How Montessori Promotes Mindful Learning
Young children aren’t usually known for intense concentration. To the contrary, kids are expected to bounce from one activity to another with the attention span of a gnat. That’s why parents are surprised by what they see when they tour a Montessori school. Children, as young as 3, are happily engaged in independent, focused work for long stretches. Speaking with Karen Cusanelli, director of GREAT BEGINNINGS Montessori School in Fairfield, she says, “I think one of the first things that catches the attention of a visitor to the Montessori classroom is the peaceful atmosphere. The materials provide for concrete, hands-on learning. The classrooms are designed to foster the growth of the ‘whole child’; meaning they aim to meet the needs of each individual’s physical, intellectual, social, emotional and spiritual development.”
Parents are just as surprised by what they don’t see — no lecturing teachers prodding reluctant kids to complete assigned work. “Teachers are guides, not lecturers; they facilitate instruction to keep each child optimally challenged. They must observe, mentor, mold and guide the child to his full potential,” adds Carolyn Chapman, head of school at Children’s House of Montessori in Woodbridge. “The classroom is prepared to foster independence. Materials are created to be self-correcting. The teacher has to be always ready to help, but never to dominate, so that the child positively responds to the adult’s love and respect.”
Montessori learning is hardly novel — Maria Montessori’s first school opened its doors in 1907. But, a trend toward mindfulness in education is sparking new interest in this century-old style of education, and new science is showing how this type of learning benefits today’s young minds.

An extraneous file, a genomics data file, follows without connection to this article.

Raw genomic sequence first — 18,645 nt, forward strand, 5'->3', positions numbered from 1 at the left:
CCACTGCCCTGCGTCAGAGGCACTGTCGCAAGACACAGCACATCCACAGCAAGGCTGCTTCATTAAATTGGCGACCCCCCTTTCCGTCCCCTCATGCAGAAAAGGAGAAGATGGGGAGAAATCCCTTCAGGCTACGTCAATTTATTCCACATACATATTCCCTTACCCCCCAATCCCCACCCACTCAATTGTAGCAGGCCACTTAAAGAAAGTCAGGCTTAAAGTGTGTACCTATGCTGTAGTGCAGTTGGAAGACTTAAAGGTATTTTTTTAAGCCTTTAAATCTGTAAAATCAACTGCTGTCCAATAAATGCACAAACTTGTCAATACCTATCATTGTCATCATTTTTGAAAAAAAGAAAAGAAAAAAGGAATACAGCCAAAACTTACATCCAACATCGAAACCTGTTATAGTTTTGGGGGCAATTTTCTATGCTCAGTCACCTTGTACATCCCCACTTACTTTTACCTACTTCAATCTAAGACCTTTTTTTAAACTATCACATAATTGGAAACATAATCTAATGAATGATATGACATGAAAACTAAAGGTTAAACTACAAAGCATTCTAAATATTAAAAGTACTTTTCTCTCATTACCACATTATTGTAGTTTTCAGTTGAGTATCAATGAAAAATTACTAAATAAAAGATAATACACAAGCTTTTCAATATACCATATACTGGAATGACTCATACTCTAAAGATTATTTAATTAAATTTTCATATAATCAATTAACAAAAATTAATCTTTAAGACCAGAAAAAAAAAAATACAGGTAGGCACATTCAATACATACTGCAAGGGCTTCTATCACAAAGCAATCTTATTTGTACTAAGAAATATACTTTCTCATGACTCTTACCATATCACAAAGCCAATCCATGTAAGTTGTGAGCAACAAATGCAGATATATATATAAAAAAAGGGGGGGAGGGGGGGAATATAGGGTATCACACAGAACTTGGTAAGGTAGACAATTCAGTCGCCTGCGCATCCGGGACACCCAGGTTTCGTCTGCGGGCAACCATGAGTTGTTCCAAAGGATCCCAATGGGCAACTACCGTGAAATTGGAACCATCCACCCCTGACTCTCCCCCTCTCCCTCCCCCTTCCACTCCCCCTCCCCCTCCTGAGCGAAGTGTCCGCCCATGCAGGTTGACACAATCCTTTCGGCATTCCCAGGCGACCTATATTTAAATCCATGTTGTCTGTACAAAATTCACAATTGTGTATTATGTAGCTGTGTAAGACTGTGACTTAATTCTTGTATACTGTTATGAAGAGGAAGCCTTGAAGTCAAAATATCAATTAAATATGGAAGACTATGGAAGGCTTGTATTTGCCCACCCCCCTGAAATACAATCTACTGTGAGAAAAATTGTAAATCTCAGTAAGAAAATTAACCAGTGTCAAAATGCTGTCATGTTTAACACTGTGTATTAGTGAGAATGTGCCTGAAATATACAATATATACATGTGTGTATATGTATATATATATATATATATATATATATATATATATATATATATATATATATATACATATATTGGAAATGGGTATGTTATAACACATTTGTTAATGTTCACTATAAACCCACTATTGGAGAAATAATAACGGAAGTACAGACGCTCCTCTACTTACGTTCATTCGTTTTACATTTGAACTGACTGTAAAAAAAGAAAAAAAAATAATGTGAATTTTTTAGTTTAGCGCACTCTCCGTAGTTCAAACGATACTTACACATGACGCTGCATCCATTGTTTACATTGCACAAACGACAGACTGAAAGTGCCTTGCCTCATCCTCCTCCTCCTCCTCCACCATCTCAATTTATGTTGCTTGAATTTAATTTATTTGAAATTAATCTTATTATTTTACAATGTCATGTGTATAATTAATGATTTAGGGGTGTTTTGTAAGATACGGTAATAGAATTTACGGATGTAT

Over the past decade, organizations like Mindfulness in Education Network, Association for Mindfulness in Education and Mindful Schools have sprung up, training teachers, hosting conferences and producing research aimed at helping children become more focused, motivated and intentional in the classroom.
But, just what is mindfulness, exactly, and why does it matter? MindfulSchools.org paints mindfulness as a deep, in-the-moment focus, characterized by self-awareness and internal motivation. In a world filled with chaotic distraction, advocates of mindfulness say it can be a salve for the conflict, impulsiveness and stress plaguing modern students and schools.
Steven J. Hughes, Ph.D., a pediatric neuropsychologist specializing in attention, concentration, planning and organizing — a set of traits known as executive functions — defines mindfulness as “sustained positive engagement.” Other scientists refer to a “flow” state of prolonged, energized work that produces both calm satisfaction and profound joy in learning.
Whole Body, Whole Mind
Maria Montessori didn’t coin the term “mindfulness,” but she was an early advocate for sustained focus and internal motivation. Her methods deliberately encourage intense concentration as the best context for early learning.
This whole-body approach is part of the reason numerous studies show that Montessori-educated children have an academic edge over children educated in traditional classrooms, Hughes says. Kathy Aldridge, head of school, at West Hartford’s Montessori School of Greater Hartford (MSGH) adds, “The classroom is set up so that the children, even at a very early age, can maintain and care for it. The products needed to do the tasks are accessible and appropriately sized. A toddler who is 15 months won’t be able to handle a dustpan and floor brush, but he can wipe up a spill. An older child’s willingness to show a younger child ‘the ropes’ develops empathy, leadership, confidence, collaborative skills and patience. As the child grows older, his self-esteem increases because of the confidence and independence gained from this experience. The result is a student who is not afraid to take risks. Mistakes are inevitable, and he is willing to seek his own solutions to problems.”